Tuesday, March 18, 2014

Should You Start a Nonprofit Organization?

It's only mid March but already we have had about seven inquiries from people looking to start a nonprofit organization.   All great ideas.   All people who are passionate about their concept.   So what is our typical response?   We try to talk them out of it.

Why?  Because the cost to start up a nonprofit and to maintain it on an ongoing basis, can eat into the funds raised in the early years essentially curtailing a great concept before it can even get off the ground.

The initial costs to start a nonprofit include incorporation fees, assistance with the IRS form 1023 to apply for nonprofit status, the IRS filing fee, and the state filing fee.   These fees can range between $2,000 and $3,000.  

The ongoing fees at a minimum include director & officers liability insurance and the administrative costs related to fundraising and the required acknowledgments.  

Instead we encourage potential new nonprofits to consider two potential courses of action:
1-Is someone already doing something similar?  Can you partner with another organization?  Would your idea work as a program within an already existing nonprofit?
2-Consider a fiscal sponsorship arrangement.  In this arrangement, you operate under another nonprofit's formation but you are independent from a management standpoint.   The National Council of Nonprofits has a nice discussion on Fiscal Sponsorship here.

 A new client pursued the fiscal sponsorship arrangement and found a great fiscal sponsor.  Not only were they willing to set up the arrangement, they provided advice on the business plan and set up some valuable introductions for this new nonprofit.

Sometimes a nonprofit concept has already taken off.   Similar services are not available and the concept meets a great need in the community.  There is a strong volunteer base and donors want to provide funds.    In those cases, the organization has the foundation to move forward and is ready to apply for their own status.    We can help them apply for their IRS status.  For more information email us at cbergvall@bbco-cpa.com for our white paper-Basic Guide to Starting a Nonprofit in Pennsylvania.

Thursday, February 13, 2014

Fundraising, Finances, and your Future

At the Catalyst Center for Nonprofit Management we are planning for this year's seminar topics.  When we look at the popular topics for past sessions, fundraising is always the most popular.  Topics around managing your finances are not as popular.

Why is this?  Fundraising seems to promise the possibility of more money.  Fundraising can increase revenues.  It may be also assumed that finances are harder to understand.  What is often overlooked is that financial management will impact your revenues and expenses.   Fundraising without proper financial management will be less effective.  You could increase revenues but still not increase your bottom line.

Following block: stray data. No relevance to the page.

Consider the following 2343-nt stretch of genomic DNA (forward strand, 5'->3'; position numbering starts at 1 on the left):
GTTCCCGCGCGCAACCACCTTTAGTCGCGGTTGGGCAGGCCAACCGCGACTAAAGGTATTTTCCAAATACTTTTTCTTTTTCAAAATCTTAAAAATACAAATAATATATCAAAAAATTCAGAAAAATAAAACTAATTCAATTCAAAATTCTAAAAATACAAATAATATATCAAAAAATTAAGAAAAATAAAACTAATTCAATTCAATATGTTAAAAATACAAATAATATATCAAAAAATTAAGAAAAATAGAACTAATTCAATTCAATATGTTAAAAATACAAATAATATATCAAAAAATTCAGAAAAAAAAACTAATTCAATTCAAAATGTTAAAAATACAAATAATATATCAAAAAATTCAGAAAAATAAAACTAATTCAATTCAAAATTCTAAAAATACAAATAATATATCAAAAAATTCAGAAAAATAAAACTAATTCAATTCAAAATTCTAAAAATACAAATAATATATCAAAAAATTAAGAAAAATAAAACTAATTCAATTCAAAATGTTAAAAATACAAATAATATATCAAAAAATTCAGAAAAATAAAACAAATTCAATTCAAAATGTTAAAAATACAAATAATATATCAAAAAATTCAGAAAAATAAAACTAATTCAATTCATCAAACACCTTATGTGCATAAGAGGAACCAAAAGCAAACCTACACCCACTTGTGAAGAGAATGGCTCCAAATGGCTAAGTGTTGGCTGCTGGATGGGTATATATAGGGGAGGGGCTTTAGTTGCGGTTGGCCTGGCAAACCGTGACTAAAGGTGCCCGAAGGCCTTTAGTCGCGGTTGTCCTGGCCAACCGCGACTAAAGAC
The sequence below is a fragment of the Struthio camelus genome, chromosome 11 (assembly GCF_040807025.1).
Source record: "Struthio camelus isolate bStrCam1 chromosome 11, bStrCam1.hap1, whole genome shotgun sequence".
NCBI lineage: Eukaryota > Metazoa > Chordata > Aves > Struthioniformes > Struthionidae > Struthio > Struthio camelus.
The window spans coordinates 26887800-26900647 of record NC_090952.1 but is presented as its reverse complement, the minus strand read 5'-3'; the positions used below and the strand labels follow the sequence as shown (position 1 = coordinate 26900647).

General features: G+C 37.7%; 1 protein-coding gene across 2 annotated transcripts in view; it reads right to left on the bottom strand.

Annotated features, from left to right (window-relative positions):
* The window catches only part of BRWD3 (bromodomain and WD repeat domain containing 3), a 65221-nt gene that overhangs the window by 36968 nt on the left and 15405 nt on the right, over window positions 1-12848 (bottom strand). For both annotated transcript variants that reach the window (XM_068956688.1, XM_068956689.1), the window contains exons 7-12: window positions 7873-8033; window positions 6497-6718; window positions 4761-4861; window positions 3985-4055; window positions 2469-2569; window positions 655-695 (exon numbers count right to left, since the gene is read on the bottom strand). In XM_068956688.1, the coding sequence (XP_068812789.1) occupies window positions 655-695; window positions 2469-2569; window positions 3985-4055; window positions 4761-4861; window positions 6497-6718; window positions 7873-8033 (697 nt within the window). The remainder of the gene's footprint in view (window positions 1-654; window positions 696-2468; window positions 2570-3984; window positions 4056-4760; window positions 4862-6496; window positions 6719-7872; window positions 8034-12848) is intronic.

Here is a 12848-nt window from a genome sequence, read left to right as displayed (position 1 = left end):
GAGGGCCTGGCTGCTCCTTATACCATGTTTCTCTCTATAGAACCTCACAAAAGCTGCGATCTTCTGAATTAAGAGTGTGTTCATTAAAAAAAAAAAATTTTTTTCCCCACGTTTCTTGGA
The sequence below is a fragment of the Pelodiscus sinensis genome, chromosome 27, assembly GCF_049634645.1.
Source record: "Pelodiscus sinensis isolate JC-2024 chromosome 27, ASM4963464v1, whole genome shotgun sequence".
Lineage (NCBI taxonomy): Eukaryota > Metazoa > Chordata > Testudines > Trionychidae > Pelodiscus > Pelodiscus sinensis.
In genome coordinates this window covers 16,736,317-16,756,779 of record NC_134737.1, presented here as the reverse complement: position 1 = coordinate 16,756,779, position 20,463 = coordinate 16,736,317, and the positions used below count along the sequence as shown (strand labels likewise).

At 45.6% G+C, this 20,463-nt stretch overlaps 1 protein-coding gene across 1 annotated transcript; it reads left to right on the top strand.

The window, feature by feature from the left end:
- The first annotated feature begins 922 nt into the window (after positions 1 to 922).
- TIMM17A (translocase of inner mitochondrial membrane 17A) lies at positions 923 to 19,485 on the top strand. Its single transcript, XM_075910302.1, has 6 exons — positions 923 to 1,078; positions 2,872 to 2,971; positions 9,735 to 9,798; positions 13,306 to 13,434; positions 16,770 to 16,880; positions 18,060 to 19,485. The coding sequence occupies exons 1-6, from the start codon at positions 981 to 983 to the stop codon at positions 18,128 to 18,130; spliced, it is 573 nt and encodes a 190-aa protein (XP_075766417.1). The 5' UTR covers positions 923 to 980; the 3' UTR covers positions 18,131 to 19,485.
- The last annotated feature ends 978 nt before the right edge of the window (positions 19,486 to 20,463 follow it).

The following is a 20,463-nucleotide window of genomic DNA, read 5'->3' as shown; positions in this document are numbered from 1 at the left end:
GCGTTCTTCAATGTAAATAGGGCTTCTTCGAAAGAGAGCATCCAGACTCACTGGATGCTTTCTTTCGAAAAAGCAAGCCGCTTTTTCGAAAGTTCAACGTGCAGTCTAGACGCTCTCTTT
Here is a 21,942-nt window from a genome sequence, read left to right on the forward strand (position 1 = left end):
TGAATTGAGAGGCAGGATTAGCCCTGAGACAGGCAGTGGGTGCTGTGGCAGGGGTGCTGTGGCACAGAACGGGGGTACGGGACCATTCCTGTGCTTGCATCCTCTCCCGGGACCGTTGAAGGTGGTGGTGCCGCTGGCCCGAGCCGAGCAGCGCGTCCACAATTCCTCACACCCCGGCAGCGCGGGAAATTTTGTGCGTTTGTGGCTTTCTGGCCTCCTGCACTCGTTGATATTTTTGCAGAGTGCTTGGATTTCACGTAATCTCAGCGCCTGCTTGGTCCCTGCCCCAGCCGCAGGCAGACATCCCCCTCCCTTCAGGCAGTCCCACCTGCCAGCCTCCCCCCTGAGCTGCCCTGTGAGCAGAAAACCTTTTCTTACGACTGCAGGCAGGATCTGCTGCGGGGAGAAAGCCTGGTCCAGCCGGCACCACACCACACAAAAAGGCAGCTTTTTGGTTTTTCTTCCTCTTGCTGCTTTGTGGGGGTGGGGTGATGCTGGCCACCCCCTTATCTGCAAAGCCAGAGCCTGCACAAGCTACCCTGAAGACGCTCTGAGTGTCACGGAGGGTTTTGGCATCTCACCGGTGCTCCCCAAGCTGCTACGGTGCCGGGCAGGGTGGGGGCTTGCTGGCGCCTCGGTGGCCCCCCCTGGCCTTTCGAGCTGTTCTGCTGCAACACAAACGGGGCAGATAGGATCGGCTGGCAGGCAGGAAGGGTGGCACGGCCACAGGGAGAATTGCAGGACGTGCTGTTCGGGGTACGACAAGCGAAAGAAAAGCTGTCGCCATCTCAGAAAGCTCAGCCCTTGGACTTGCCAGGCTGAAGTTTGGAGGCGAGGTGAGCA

This article in the February 2014 issue of INC magazine tells the story of the Murder Mystery Company.  The business was growing rapidly but finances were out of control.  By getting a handle on the finances, the Company was able to decrease spending by tracking activity; capture revenue that they were losing; and develop a new revenue stream.

So as we look to the coming year we will still offer course in both fundraising and finances.  We hope to increase the attendance at the financial sessions.  We frequently get comments about our financial training from our attendees.  They note that the topics are taught in practical, easy to understand laymen terms.  We offer follow up assistance from our sister company the accounting firm Bee, Bergvall & Co.  Our goal is that our nonprofit community is better equipped to increase both the top line and the bottom line.

Monday, February 3, 2014

Lessons Learned from Knight Foundation's Digital News Study

This article from NonProfit Quarterly summarizes highlights from the Knight Foundation's study Finding a Foothold-How NonProfit News Ventures Seek Sustainability.   While the focus in on news organizations, the observations from the study are valuable to any nonprofit:

1- compare yourself to your peers and target those from whom you can learn
2-revenue diversity with a focus on individual donations is key
3-while some donations might be significant donations from high net worth individuals, most donations were much smaller
4-the correlation between stakeholder engagement and donations
5-attack your assumptions always
6-measure what matters

If you don't have time to read the whole report, the NPQ article is a great summary and the discussion of the recommendations at the end of the report are a quick but thought provoking read.

Thursday, January 30, 2014

Thinking of Serving on a Board?

Maybe one of your New Years Resolutions was to get more involved in the community by serving on a Board.   Before you jump in, check out this article in the January 2014 Journal of Accountancy   Consider This Before Serving on a Board    Amy Waldron, CPA interviews attorneys James K. Thurston and Peter J. Larkin about the possible liabilities to be aware of when serving on a Board. 

The one issue they note--personal liability for unpaid payroll taxes is one we address in our Board Boot Camp.   We have seen some nonprofit clients get behind on payroll taxes--and the Board Members are not aware.   Because Board Members can be personally liable for these unpaid taxes, it is important for Board Members to make sure their nonprofit is current.

The attorneys note a number of strategies a Board Member can take to reduce risk.